A classic British Christmas lunch is very much a hearty roast and all the trimmings. But Christmas is more than just that one meal. With lunch served traditionally before the Queen's speech at 3 pm, there is a long day ahead. So, typically there will be a supper in the evening, and let's not forget Boxing Day on the 26th, when a buffet table for friends and family is the order of the day.
With so many buffets and light meals, this is where the lovely British tradition of chutneys, pickles and jams come into play. To enhance all the Christmas pies, pasties, cheeses and savories, there will always be an array of preserves. Some of which have been served for centuries, while others are more modern interlopers, but have now become very much part of these fantastic meals.
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No self-respecting cheeseboard or Boxing Day buffet would ever be seen without a bowl or jar of traditional pickled onions. The pickles can be made well in advance, from a few weeks to several months, and will mature beautifully in the jar. The high volume of vinegar and spices means that even after opening, they will keep for up to one year.
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This pretty relish made with cranberry and port is something of a newcomer to the British table and has come about with the increased enjoyment of all-things cranberry. Cranberry sauce is now very popular at Christmas in Britain, and this sauce flavored with port makes a great substitute. Doesn't hurt that it brings a more British taste to the food.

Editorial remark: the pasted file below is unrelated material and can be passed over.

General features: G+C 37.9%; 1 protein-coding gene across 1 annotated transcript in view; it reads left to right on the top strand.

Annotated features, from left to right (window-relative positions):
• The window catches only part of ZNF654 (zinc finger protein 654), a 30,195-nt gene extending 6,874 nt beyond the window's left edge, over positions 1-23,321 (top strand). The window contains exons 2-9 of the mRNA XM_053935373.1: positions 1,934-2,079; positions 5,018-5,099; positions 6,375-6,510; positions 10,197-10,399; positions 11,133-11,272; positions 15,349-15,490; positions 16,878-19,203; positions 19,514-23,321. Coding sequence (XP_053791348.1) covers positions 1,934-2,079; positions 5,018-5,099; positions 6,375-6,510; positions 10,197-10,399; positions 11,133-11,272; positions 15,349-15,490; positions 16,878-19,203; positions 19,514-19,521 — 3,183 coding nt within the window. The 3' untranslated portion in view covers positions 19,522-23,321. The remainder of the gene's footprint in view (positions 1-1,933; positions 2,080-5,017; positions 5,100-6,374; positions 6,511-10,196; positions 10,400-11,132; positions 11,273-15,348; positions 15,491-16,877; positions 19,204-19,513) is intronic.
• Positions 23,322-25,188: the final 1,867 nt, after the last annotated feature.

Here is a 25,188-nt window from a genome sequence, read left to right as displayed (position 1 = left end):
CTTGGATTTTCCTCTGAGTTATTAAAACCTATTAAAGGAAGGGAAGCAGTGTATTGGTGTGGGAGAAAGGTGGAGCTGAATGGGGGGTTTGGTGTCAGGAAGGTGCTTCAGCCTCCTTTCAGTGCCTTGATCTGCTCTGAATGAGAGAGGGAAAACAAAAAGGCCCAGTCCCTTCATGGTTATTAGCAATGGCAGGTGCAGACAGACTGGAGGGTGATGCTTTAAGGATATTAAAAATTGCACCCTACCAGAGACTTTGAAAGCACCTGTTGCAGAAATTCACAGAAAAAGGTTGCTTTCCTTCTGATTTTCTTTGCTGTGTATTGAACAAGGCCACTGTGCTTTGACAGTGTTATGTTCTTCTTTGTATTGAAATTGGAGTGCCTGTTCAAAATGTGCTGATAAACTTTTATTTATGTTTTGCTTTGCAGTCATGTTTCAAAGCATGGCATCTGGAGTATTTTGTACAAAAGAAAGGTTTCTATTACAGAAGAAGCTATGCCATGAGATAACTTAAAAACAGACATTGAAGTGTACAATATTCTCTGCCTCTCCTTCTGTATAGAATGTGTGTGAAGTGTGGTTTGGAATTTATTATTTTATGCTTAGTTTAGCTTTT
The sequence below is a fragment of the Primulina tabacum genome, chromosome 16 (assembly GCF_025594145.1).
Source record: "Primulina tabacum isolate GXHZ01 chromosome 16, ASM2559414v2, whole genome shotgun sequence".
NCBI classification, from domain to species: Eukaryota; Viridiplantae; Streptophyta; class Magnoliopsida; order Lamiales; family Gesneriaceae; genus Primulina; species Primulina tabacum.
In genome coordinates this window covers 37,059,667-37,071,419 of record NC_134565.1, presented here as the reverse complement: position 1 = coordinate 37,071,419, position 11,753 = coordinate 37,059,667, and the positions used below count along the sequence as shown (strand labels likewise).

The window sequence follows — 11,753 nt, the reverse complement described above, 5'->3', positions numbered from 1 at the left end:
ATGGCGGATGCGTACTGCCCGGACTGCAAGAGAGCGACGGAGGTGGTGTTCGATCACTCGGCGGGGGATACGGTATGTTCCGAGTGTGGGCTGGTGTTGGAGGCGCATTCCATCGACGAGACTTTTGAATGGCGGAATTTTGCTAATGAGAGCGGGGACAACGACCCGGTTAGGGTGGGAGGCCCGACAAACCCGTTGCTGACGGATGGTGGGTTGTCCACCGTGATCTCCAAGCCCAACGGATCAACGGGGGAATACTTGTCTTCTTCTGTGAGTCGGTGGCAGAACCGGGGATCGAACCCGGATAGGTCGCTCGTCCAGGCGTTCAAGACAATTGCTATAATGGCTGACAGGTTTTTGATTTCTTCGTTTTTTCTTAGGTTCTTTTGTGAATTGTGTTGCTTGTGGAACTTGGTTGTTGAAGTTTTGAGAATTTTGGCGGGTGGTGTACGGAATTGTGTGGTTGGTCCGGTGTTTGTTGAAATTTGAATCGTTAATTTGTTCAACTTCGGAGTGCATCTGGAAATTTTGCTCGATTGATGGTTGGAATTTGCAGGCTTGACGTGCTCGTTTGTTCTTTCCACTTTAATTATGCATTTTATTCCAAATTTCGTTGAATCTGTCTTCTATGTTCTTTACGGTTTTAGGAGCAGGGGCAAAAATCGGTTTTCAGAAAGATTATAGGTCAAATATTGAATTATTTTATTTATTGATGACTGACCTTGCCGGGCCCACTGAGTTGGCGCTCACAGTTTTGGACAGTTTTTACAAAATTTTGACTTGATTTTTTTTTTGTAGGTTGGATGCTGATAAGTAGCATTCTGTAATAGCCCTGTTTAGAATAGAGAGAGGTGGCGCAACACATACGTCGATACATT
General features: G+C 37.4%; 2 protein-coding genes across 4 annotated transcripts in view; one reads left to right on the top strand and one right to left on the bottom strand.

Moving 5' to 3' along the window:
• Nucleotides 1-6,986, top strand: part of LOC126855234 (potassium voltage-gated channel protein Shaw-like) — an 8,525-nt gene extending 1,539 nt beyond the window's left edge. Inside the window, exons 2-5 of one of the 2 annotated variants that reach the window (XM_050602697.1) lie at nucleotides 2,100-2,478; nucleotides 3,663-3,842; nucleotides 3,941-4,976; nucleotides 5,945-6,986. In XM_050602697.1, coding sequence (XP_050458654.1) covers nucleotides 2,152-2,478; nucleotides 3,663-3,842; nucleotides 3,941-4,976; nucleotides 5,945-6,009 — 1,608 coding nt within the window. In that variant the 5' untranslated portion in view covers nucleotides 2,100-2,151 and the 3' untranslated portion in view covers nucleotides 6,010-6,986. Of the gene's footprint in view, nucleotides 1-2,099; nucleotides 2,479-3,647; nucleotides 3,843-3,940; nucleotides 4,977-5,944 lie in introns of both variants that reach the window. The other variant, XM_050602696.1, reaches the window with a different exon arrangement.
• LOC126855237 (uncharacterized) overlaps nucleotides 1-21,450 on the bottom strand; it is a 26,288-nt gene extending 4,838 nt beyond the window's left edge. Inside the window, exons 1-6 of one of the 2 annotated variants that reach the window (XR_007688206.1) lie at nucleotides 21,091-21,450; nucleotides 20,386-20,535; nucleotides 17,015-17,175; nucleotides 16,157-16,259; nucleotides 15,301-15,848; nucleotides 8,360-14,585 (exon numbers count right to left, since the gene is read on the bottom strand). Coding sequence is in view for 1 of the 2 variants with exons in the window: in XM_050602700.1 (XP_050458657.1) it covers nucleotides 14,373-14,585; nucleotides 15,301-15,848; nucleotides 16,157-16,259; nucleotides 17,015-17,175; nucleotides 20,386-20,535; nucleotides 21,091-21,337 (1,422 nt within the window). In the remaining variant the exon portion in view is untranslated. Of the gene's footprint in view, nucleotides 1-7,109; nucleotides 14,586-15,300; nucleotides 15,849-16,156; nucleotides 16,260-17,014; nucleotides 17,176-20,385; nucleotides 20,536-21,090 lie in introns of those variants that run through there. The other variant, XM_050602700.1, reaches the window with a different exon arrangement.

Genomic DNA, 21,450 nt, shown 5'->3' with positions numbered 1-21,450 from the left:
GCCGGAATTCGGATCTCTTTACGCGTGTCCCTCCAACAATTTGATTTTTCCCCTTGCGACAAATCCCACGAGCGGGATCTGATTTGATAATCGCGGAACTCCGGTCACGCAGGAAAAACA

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Not a pickle, chutney or relish, this recipe is a jelly. However not the U.S. understanding of the word, but rather the British, clear set preserve.
Rowan berries make a sparkling, clear jelly which is perfect for all game dishes, especially game pie. Great at all your Christmas meals, suppers and buffets, this is a recipe we highly recommend testing out this year.
04 of 10
Another relative newcomer to a British Christmas is a thick, sweet-sour chutney made from roasting the flesh of a pumpkin.
Before cooking as a chutney, the pumpkin is roasted with hot spices, which together with the sweetness of the vegetable provides a lovely balance and bang for your Christmas or New Year cheeseboard.Continue to 5 of 10 below.
05 of 10
This classic rhubarb chutney is one of the easiest to make, as all the ingredients go into one pan and are left to bubble away until thickened. How easy is that?
With ginger and spices, this is quite robust in flavor, making it a lovely companion to meaty pies, pasties, hams, meats and stronger flavored cheeses.
06 of 10
This bright, jolly, yellow-colored piccalilli is another British food eaten year round, but happens to be popular at Christmas and New Year. The pickle is believed to originate in the Indian subcontinent, and made with mustard, vinegar, salt and turmeric for the color. WE recommend pairing piccalilli with ham, cold meats or a good pork pie, as they create a deliciously, divine concoction.
07 of 10
This relish could so easily be thought of as a summer dish with the use of both gooseberries and Elderflower. But despite these two being gentle flavors, together they create a distinct, sweet tastiness that is absolutely lovely with soft, milder cheeses such as goat cheese, or a less ripe Brie.
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Another softer flavored relish is this rhubarb relish. It relies solely on the winter rhubarb for an earthy slightly acidic taste, which comes into its own when put together with fatty meats like duck, goose and pork.
A spoonful alongside will cut through any of the fattiness for a much cleaner, clearer taste.Continue to 9 of 10 below.
09 of 10
A jar of jam is more often than not eaten for the sweetness of the fruit and sugar. This perky one made with plums and ginger is less sweet than a more traditional jam, but still just as excellent for the Christmas table. Pair with slices of cold roast goose or duck, or on the breakfast table - for spreading onto toast - and watch it disappear.
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